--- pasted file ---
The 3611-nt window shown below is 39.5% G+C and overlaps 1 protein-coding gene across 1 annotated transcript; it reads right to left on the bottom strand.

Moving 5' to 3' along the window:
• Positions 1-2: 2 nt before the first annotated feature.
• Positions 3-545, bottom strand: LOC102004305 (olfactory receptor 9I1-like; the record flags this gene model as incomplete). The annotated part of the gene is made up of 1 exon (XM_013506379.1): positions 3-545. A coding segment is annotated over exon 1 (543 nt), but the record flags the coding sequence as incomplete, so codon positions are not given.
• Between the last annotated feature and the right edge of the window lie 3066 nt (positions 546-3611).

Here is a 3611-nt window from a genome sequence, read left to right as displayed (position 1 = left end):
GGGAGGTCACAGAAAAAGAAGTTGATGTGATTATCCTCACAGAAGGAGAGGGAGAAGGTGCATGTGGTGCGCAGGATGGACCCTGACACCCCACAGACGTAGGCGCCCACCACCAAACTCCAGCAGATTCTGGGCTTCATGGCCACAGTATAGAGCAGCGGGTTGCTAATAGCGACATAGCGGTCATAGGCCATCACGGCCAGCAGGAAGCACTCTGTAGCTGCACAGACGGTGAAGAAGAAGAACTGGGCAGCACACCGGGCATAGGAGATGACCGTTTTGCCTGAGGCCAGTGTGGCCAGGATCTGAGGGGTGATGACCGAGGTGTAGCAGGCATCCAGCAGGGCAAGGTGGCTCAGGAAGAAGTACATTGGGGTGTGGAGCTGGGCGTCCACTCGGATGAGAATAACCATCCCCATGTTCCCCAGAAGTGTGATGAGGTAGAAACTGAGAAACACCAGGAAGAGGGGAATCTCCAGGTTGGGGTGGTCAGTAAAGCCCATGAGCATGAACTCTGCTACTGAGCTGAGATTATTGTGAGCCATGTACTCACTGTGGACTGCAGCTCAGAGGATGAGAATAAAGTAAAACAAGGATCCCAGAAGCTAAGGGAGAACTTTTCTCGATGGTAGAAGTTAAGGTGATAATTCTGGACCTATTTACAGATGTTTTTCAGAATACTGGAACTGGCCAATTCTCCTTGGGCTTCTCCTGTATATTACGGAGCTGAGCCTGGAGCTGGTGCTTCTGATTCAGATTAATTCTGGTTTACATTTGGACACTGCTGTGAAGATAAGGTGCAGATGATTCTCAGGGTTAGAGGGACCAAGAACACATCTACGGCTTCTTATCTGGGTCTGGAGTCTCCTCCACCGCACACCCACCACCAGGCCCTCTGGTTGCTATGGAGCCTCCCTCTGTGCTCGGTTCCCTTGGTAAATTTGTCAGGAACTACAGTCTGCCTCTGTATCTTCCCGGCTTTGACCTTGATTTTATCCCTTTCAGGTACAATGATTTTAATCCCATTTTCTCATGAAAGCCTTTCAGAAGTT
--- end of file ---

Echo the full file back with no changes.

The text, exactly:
The 3611-nt window shown below is 39.5% G+C and overlaps 1 protein-coding gene across 1 annotated transcript; it reads right to left on the bottom strand.

Moving 5' to 3' along the window:
• Positions 1-2: 2 nt before the first annotated feature.
• Positions 3-545, bottom strand: LOC102004305 (olfactory receptor 9I1-like; the record flags this gene model as incomplete). The annotated part of the gene is made up of 1 exon (XM_013506379.1): positions 3-545. A coding segment is annotated over exon 1 (543 nt), but the record flags the coding sequence as incomplete, so codon positions are not given.
• Between the last annotated feature and the right edge of the window lie 3066 nt (positions 546-3611).

Here is a 3611-nt window from a genome sequence, read left to right as displayed (position 1 = left end):
GGGAGGTCACAGAAAAAGAAGTTGATGTGATTATCCTCACAGAAGGAGAGGGAGAAGGTGCATGTGGTGCGCAGGATGGACCCTGACACCCCACAGACGTAGGCGCCCACCACCAAACTCCAGCAGATTCTGGGCTTCATGGCCACAGTATAGAGCAGCGGGTTGCTAATAGCGACATAGCGGTCATAGGCCATCACGGCCAGCAGGAAGCACTCTGTAGCTGCACAGACGGTGAAGAAGAAGAACTGGGCAGCACACCGGGCATAGGAGATGACCGTTTTGCCTGAGGCCAGTGTGGCCAGGATCTGAGGGGTGATGACCGAGGTGTAGCAGGCATCCAGCAGGGCAAGGTGGCTCAGGAAGAAGTACATTGGGGTGTGGAGCTGGGCGTCCACTCGGATGAGAATAACCATCCCCATGTTCCCCAGAAGTGTGATGAGGTAGAAACTGAGAAACACCAGGAAGAGGGGAATCTCCAGGTTGGGGTGGTCAGTAAAGCCCATGAGCATGAACTCTGCTACTGAGCTGAGATTATTGTGAGCCATGTACTCACTGTGGACTGCAGCTCAGAGGATGAGAATAAAGTAAAACAAGGATCCCAGAAGCTAAGGGAGAACTTTTCTCGATGGTAGAAGTTAAGGTGATAATTCTGGACCTATTTACAGATGTTTTTCAGAATACTGGAACTGGCCAATTCTCCTTGGGCTTCTCCTGTATATTACGGAGCTGAGCCTGGAGCTGGTGCTTCTGATTCAGATTAATTCTGGTTTACATTTGGACACTGCTGTGAAGATAAGGTGCAGATGATTCTCAGGGTTAGAGGGACCAAGAACACATCTACGGCTTCTTATCTGGGTCTGGAGTCTCCTCCACCGCACACCCACCACCAGGCCCTCTGGTTGCTATGGAGCCTCCCTCTGTGCTCGGTTCCCTTGGTAAATTTGTCAGGAACTACAGTCTGCCTCTGTATCTTCCCGGCTTTGACCTTGATTTTATCCCTTTCAGGTACAATGATTTTAATCCCATTTTCTCATGAAAGCCTTTCAGAAGTT